Nevada motorists asked to drive safely during eclipse
Nevada Department of Transportation officials are reminding motorists to drive safely as an eclipse darkens Nevada skies Monday.
In Northern Nevada, the sun will be as much as 90 percent eclipsed during mid-morning hours Monday.
Approximately 200 million people, nearly two-thirds of the country’s population, live within a day’s drive of the path of the full solar eclipse, according to the Federal Highway Administration.
While Nevada is not in the path of the total eclipse, neighboring states will be. Campgrounds and other lodging options in Idaho and Oregon have long been sold out. As a result, the FHWA is warning drivers of potential increased traffic as viewers travel to states directly impacted by the eclipse.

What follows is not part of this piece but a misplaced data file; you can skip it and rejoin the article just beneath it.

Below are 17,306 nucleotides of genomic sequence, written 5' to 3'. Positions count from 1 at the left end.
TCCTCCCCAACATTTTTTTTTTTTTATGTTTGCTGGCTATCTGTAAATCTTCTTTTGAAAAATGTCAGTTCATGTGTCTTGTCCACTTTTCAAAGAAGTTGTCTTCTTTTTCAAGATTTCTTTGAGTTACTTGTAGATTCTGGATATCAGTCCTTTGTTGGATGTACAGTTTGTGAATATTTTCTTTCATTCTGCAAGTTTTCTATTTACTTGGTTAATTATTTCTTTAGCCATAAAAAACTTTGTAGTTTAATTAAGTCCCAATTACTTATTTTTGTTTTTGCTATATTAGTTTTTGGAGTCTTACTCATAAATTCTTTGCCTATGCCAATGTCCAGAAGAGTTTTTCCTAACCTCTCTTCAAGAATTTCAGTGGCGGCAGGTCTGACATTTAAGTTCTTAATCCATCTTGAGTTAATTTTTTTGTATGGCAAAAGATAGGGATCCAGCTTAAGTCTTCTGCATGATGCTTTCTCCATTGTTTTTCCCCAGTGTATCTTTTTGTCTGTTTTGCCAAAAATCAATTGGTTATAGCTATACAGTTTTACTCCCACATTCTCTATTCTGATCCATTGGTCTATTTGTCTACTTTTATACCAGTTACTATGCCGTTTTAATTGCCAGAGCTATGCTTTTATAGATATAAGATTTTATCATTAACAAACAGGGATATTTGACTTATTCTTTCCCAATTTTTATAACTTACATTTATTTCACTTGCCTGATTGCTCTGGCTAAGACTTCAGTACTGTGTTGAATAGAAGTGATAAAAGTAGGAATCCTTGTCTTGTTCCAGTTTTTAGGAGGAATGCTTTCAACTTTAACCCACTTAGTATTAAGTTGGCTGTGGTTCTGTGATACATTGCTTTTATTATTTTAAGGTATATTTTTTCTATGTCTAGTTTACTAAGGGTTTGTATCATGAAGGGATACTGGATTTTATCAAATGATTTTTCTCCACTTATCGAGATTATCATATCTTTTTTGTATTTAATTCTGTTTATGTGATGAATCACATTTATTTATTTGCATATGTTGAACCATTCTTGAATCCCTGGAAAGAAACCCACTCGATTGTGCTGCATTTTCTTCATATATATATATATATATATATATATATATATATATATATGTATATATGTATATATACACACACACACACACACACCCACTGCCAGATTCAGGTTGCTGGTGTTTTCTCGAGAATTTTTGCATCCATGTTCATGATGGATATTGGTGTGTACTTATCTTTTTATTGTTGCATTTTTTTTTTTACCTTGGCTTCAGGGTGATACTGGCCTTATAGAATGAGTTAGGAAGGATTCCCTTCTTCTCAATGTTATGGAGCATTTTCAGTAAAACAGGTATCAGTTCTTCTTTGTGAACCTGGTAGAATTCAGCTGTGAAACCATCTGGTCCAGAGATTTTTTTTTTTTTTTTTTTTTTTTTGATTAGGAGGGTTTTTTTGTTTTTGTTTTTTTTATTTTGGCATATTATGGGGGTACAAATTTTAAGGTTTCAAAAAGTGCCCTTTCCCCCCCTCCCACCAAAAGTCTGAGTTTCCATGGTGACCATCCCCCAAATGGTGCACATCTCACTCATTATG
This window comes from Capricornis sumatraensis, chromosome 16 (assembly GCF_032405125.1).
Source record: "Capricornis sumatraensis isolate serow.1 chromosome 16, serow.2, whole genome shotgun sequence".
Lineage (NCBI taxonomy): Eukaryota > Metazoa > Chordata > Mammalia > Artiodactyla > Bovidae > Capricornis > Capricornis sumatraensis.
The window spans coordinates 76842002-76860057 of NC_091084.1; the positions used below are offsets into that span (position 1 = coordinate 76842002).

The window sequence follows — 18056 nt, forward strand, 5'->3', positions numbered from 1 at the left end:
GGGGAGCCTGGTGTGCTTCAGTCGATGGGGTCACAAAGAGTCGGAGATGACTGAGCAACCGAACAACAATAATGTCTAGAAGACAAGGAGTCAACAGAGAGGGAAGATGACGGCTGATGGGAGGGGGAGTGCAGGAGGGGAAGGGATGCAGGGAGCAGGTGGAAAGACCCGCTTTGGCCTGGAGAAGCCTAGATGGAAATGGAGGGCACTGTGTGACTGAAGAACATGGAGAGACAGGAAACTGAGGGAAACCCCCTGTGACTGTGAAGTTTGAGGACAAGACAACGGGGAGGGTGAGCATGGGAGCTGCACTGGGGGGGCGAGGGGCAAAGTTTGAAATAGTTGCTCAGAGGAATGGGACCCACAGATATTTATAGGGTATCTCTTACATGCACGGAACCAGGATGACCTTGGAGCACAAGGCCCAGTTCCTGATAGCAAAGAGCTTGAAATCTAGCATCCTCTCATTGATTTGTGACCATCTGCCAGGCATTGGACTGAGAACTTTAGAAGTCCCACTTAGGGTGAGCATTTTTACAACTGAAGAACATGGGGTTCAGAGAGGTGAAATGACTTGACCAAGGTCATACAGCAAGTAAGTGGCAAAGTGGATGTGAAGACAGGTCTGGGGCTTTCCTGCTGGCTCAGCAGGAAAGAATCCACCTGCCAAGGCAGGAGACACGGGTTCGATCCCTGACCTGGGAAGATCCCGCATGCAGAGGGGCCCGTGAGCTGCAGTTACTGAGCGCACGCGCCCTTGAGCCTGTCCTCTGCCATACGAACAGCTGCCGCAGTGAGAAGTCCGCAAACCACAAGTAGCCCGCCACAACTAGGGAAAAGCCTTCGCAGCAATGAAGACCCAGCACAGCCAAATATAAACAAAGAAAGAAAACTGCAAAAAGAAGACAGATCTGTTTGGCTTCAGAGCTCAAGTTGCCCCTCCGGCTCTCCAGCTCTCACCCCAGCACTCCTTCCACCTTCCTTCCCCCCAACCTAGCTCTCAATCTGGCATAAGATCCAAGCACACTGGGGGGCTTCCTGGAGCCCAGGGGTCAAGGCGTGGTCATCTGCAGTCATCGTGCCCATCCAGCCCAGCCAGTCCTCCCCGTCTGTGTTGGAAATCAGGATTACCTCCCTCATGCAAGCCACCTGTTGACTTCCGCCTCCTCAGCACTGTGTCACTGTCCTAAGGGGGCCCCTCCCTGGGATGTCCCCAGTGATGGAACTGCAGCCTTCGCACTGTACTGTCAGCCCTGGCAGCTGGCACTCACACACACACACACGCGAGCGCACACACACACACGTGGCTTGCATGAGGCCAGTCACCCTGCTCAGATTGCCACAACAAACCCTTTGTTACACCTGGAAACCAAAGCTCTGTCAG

Zero Fatalities would like to remind residents and visitors to be safe and adhere to the following guidelines:
Expect potential traffic changes as people travel to eclipse viewing areas.
Don’t pull over to the side of the highway to view the eclipse as that could pose a great danger to you and other motorists.
Don’t try to take pictures or video of the eclipse while driving.
Don’t look directly at the eclipse without proper eyewear.